Yule Cottage, the place of my birth.
On rare occasions like this I tend to seek refuge in the shelter of better days, where I carefully count my treasured memories and check them for signs of wear. Yesterday, it was becoming clear to me that I was drifting unpleasantly on a sea of nostalgia. No mal de mer for me, but I was nursing a spot of homesickness. A mild pining for the place of my birth. There had been no obvious trigger, I just needed to revisit a simple, settled and secure marker in a terrain that's been shaped by a flood of unpredictability.
Yule Cottage, today, courtesy of Google Maps
It doesn't take long to cover the twenty or so miles that lay between me and the village where I first drew breath. Years ago, I unconsciously planted my flags of reminder. They still fluttered in the lanes and cast shadows on the flint. And, as I passed familiar cottages, sympathetic new-builds, all the way to the Church of the Blessed Mary and beyond the overgrown coppice my grandfather worked, the proverbial weight of uncertainty began to lift. This section of my past was still here...and somehow, I knew it wouldn't let me down.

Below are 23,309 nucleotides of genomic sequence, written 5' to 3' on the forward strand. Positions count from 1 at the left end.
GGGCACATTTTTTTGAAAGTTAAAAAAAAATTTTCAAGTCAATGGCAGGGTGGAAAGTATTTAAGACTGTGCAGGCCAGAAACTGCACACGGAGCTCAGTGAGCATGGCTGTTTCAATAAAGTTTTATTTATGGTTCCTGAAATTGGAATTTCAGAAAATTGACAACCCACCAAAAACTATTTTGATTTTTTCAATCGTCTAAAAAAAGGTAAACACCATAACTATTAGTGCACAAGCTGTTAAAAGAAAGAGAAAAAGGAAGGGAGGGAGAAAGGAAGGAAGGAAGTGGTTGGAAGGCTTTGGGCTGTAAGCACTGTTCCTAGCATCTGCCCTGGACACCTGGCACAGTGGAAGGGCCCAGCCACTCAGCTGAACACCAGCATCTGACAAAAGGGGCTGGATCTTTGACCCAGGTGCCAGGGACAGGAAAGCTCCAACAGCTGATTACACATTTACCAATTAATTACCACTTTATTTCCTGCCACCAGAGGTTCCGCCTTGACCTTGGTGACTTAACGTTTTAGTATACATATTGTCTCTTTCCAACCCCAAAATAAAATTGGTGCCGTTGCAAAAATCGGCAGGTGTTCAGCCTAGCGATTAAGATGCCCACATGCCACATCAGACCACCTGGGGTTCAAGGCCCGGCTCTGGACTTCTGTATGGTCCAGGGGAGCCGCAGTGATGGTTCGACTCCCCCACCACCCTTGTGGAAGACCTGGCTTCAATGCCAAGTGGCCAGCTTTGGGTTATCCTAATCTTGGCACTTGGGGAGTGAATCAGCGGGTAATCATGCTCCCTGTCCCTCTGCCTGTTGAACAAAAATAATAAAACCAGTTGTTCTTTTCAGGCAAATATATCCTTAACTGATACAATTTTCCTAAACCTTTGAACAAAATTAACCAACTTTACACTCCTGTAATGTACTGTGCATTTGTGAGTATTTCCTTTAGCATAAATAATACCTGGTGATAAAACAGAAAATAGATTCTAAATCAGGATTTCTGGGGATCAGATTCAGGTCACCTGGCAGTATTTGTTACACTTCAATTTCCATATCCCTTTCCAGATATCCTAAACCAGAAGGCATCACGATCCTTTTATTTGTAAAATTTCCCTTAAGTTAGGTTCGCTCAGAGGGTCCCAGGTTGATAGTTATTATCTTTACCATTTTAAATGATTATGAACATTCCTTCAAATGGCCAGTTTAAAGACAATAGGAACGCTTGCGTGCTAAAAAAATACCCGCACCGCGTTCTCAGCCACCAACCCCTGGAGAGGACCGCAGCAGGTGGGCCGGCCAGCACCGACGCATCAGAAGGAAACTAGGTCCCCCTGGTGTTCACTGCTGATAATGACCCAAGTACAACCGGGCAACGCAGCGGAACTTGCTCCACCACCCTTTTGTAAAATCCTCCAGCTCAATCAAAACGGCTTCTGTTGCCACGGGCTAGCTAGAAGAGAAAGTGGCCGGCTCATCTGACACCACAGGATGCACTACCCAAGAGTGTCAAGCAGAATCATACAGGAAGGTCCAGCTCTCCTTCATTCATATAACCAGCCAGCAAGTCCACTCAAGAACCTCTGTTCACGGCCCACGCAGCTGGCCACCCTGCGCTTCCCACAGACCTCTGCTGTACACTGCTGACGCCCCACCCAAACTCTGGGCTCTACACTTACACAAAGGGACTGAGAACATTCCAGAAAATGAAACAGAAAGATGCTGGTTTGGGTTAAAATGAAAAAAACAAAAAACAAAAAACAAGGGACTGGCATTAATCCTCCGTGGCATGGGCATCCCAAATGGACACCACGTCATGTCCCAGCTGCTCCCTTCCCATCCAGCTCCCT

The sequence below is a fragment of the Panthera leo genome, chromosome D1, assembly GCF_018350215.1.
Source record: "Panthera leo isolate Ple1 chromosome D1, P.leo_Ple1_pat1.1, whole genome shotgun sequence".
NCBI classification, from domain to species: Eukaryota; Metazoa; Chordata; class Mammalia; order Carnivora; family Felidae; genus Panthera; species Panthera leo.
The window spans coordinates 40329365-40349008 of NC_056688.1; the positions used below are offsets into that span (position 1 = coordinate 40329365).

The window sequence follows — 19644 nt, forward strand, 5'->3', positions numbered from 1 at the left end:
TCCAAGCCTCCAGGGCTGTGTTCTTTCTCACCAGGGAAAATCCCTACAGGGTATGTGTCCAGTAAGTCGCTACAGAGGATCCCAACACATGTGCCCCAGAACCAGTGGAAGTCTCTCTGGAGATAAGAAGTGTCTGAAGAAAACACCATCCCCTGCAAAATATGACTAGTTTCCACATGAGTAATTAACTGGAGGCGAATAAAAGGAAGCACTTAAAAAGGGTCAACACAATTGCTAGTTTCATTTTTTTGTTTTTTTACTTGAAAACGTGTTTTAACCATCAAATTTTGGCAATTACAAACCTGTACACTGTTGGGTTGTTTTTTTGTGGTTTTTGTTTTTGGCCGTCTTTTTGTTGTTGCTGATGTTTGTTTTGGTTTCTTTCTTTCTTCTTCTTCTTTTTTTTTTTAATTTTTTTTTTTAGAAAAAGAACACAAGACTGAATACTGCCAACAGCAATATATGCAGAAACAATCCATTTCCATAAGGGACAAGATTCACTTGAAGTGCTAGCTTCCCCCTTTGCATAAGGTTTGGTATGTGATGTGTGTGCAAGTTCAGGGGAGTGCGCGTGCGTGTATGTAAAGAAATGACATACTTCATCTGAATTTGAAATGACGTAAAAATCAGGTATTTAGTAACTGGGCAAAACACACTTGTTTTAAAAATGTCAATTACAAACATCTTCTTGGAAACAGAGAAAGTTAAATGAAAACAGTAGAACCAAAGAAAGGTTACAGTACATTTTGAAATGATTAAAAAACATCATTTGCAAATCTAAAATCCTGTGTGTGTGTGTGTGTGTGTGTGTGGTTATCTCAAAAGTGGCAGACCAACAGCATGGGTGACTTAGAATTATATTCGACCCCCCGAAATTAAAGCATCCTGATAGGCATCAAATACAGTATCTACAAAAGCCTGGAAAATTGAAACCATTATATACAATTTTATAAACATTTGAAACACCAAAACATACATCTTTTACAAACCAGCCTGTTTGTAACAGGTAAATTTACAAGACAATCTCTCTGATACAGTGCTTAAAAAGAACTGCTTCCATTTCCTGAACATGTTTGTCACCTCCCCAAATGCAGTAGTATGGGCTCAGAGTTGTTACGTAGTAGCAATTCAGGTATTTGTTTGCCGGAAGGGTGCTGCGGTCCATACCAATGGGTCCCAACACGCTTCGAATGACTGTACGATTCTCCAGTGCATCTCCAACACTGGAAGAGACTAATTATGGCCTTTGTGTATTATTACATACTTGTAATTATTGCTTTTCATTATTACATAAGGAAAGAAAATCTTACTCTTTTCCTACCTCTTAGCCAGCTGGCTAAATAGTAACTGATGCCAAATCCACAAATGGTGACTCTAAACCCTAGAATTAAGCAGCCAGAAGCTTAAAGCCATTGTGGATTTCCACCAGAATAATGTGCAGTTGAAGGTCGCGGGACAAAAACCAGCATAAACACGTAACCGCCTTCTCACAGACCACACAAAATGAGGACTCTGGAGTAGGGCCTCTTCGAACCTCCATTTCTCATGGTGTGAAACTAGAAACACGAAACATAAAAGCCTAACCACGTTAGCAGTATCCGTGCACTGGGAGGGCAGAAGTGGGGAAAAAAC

Regular visitors will know that I have often waxed lyrical about Cornwall, and how it still remains very special to me. But I think what I'm beginning to realise is, there can be only one true place where my body and soul feel perfectly at ease. It's a force of attraction that's impossible for me to deny, an invisible, unbreakable tie that holds me fast as the world changes around and about. It may not be where I live, but it's home all the same.